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Officials in the German state of Baden-Württemberg are planning to tear down the section of the infamous Stammheim prison where the leaders of the RAF terrorist group where held and killed themselves during the 1970s.
Time's up for the Baader-Meinhof gang's last abode
"We are considering demolishing the high-rise building which is in urgent need of renovation," said Ulrich Goll, Baden-Württemberg's justice minister.
Red Army Faction (RAF) leaders Andreas Baader, Gudrun Ensslin, Ulrike Meinhof and Jan-Carl Raspe had their cells on the seventh floor of the high-security prison wing where they committed suicide.
The four also went on trial at the prison, which became synonymous with the conflict between the state and the RAF during what is known as the German autumn of 1977. The RAF carried out a series of robberies, bombings and kidnappings in former West Germany.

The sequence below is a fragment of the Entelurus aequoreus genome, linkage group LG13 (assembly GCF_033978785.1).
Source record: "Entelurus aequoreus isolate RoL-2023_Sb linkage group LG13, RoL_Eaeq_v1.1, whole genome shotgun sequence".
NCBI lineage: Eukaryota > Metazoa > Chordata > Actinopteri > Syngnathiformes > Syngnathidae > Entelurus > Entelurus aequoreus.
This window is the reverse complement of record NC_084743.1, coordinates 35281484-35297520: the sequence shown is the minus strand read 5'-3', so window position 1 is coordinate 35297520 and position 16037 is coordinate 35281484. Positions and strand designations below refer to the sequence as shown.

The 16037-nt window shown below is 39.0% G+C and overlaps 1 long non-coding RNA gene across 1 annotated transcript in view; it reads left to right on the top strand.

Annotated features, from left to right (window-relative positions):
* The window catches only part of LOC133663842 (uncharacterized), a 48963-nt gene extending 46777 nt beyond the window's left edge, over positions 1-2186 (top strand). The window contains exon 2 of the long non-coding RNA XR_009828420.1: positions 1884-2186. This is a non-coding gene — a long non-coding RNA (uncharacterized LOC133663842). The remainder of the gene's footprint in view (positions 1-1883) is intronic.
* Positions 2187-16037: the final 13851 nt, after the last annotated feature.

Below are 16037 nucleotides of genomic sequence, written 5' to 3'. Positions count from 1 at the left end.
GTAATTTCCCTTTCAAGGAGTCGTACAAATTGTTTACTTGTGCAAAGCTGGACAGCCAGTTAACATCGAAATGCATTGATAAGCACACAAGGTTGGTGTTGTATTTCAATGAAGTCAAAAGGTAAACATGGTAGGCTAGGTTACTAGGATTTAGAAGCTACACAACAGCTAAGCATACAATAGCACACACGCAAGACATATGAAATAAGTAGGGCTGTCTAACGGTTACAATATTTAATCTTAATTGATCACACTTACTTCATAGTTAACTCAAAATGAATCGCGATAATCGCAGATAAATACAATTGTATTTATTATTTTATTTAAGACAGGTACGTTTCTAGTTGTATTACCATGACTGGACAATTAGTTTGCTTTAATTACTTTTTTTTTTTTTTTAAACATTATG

Baader and Ensslin during their trial
Around 850 inmates are currently serving sentences at the prison, located between fields and apartment blocks on the northern edge of Stuttgart.
Built between 1959 and 1963, it went into service one year later and was considered the most secure prison in Germany at the time.
State officials said new prison quarters would be built on the site of the demolished building.
The prison is in dire need of renovation
The four leaders of the RAF, also known as the Baader-Meinhof gang, can be heard on 21 audio tapes of the 1975-77 Stammheim trial that were discovered recently in a courtroom basement.
Thye were found by researchers for a television documentary, which is due to be broadcast in September to coincide with the 30th anniversary of the start of the so-called "German Autumn."
Meinhof was found hanged in her cell in 1976. Baader, Ensslin and Raspe were sentenced to life imprisonment in April 1977 and died in their cells six months later after taking their own lives.